Use of Lidar Technology for Collecting Shallow Water Bathymetry of Florida Bay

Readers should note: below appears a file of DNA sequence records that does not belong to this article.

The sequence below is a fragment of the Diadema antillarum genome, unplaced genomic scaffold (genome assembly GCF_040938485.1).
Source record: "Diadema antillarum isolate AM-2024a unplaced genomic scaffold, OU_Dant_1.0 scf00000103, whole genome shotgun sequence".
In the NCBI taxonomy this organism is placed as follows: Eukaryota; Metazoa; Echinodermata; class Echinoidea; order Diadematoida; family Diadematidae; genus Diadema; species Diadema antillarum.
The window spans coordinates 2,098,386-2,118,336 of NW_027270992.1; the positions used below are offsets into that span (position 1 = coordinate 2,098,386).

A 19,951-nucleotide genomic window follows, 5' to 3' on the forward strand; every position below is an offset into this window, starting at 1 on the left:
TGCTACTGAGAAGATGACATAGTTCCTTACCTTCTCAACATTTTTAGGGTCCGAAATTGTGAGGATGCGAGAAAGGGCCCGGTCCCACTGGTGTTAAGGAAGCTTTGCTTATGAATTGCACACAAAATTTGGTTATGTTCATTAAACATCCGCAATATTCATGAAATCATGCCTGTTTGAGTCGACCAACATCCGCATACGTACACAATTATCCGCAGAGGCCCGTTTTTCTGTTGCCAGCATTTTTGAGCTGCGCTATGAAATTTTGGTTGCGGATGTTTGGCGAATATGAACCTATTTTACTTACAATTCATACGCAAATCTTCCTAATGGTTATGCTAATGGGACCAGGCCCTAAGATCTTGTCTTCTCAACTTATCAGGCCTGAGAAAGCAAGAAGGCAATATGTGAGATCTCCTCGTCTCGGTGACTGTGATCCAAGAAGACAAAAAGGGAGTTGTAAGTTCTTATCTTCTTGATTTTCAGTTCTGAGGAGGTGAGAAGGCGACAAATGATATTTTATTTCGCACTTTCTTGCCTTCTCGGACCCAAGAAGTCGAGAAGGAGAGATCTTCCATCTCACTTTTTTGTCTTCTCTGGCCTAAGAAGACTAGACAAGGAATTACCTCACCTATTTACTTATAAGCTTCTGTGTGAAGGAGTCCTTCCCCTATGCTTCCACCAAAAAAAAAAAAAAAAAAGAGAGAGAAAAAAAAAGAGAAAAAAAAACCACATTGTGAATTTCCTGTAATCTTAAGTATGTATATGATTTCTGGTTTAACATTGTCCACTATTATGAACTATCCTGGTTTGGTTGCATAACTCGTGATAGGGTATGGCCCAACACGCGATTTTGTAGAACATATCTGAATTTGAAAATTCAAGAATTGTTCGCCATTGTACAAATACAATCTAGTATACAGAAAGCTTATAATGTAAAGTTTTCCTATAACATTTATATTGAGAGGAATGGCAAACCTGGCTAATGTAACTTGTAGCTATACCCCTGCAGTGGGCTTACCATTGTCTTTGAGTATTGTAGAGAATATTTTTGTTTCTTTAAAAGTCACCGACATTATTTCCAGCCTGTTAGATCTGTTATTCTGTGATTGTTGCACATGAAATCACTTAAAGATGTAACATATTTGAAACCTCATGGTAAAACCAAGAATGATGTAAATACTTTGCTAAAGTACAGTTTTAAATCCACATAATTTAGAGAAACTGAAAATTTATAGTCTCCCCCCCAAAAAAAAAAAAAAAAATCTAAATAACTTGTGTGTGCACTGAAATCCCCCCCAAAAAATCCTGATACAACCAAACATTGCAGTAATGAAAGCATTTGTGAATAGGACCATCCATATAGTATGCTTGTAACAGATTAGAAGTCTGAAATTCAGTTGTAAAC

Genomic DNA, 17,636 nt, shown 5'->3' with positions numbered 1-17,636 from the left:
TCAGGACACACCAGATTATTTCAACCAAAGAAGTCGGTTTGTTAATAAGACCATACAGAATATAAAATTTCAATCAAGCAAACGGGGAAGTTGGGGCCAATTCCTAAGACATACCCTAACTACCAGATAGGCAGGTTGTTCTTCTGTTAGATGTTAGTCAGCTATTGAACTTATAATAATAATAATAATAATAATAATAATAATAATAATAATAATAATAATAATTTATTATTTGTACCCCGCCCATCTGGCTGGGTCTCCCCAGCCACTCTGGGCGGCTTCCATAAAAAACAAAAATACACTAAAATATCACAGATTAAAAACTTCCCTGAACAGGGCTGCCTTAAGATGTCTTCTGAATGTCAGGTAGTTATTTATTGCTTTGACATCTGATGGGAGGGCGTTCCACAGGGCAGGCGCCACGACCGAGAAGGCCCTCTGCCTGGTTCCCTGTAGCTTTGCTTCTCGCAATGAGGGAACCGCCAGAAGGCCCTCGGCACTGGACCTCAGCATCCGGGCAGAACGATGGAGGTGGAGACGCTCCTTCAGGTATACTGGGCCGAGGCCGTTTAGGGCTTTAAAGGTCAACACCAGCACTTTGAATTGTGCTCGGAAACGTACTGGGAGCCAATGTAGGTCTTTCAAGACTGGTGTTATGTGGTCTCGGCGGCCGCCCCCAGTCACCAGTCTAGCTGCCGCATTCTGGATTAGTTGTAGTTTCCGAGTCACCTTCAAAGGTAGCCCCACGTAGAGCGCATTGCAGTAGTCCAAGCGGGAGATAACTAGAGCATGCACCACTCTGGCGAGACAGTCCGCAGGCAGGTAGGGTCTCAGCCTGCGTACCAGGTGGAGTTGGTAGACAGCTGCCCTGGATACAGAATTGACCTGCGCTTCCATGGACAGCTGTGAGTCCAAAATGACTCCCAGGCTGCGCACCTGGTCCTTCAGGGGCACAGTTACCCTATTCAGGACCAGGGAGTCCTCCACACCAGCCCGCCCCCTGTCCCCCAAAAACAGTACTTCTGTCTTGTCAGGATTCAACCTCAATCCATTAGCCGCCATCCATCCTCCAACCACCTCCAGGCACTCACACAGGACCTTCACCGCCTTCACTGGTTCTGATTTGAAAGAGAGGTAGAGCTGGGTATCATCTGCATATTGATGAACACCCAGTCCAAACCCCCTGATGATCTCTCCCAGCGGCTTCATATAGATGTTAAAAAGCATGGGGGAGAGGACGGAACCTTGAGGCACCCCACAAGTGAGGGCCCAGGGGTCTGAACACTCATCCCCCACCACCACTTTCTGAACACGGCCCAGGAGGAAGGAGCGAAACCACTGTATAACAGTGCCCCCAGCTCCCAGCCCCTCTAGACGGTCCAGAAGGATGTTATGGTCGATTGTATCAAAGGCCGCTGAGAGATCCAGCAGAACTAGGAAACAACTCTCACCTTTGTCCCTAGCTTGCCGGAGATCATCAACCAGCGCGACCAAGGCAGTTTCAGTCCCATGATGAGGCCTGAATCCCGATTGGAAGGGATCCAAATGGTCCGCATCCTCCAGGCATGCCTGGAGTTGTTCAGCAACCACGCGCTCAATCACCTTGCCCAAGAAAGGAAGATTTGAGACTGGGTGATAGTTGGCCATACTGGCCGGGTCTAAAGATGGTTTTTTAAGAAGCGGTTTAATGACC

Due to an accelerated decline in water quality, Florida Bay is the focus of an inter-agency restoration program involving a modeling effort to define water circulation patterns both internally and between its surrounding waters. Models such as these require adequate resolution of the Bay's morphologic features which are characterized by extensive shallow water networks of mud banks, cuts, and basins. However, the information necessary to resolve the complex bathymetry does not exist on current NOAA navigation charts. The Bay's expansive shallow water characteristics renders much of it inaccessible by conventional waterborne survey methods. Obtaining this information requires an alternative survey technology capable of covering large shallow water areas and producing high resolution bathymetric data. During the spring of 1994 the SHOALS (Scanning Hydrographic Operational Airborne Lidar Survey) system was employed by NOAA to test its ability to resolve the complex shallow water bathymetry for a test area in central Florida Bay. Approximately 13 km of area was surveyed with a total surveying time of 12 hours. The data set presented here demonstrates that airborne lidar bathymetric technology such as SHOALS can be a valuable and cost effective tool for surveying large shallow water areas, without damage to the environment, that are otherwise inaccessible by conventional methods.